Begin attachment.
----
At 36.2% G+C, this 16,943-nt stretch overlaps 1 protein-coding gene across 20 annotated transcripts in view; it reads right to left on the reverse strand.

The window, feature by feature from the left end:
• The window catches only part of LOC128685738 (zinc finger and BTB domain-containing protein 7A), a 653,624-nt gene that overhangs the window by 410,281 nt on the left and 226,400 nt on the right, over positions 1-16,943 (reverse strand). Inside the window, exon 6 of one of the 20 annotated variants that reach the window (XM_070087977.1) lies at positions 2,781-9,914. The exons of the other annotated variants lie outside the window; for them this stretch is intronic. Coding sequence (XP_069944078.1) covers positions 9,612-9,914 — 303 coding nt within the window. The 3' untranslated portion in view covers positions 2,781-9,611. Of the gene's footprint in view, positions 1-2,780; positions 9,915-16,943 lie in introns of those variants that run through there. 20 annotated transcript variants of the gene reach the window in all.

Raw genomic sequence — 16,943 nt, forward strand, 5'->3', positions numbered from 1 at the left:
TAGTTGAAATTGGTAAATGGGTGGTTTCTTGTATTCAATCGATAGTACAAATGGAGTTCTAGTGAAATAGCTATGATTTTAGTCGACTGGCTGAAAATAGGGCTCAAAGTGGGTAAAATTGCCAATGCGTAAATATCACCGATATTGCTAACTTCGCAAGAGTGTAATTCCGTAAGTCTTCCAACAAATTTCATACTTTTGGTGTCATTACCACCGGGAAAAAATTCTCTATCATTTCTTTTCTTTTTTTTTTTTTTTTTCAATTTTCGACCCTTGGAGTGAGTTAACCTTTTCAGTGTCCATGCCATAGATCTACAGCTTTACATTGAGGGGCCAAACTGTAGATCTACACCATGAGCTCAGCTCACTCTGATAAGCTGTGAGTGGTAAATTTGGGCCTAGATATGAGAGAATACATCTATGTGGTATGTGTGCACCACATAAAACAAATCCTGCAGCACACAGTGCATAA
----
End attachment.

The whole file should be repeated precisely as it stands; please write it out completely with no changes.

At 36.2% G+C, this 16,943-nt stretch overlaps 1 protein-coding gene across 20 annotated transcripts in view; it reads right to left on the reverse strand.

The window, feature by feature from the left end:
• The window catches only part of LOC128685738 (zinc finger and BTB domain-containing protein 7A), a 653,624-nt gene that overhangs the window by 410,281 nt on the left and 226,400 nt on the right, over positions 1-16,943 (reverse strand). Inside the window, exon 6 of one of the 20 annotated variants that reach the window (XM_070087977.1) lies at positions 2,781-9,914. The exons of the other annotated variants lie outside the window; for them this stretch is intronic. Coding sequence (XP_069944078.1) covers positions 9,612-9,914 — 303 coding nt within the window. The 3' untranslated portion in view covers positions 2,781-9,611. Of the gene's footprint in view, positions 1-2,780; positions 9,915-16,943 lie in introns of those variants that run through there. 20 annotated transcript variants of the gene reach the window in all.

Raw genomic sequence — 16,943 nt, forward strand, 5'->3', positions numbered from 1 at the left:
TAGTTGAAATTGGTAAATGGGTGGTTTCTTGTATTCAATCGATAGTACAAATGGAGTTCTAGTGAAATAGCTATGATTTTAGTCGACTGGCTGAAAATAGGGCTCAAAGTGGGTAAAATTGCCAATGCGTAAATATCACCGATATTGCTAACTTCGCAAGAGTGTAATTCCGTAAGTCTTCCAACAAATTTCATACTTTTGGTGTCATTACCACCGGGAAAAAATTCTCTATCATTTCTTTTCTTTTTTTTTTTTTTTTTCAATTTTCGACCCTTGGAGTGAGTTAACCTTTTCAGTGTCCATGCCATAGATCTACAGCTTTACATTGAGGGGCCAAACTGTAGATCTACACCATGAGCTCAGCTCACTCTGATAAGCTGTGAGTGGTAAATTTGGGCCTAGATATGAGAGAATACATCTATGTGGTATGTGTGCACCACATAAAACAAATCCTGCAGCACACAGTGCATAA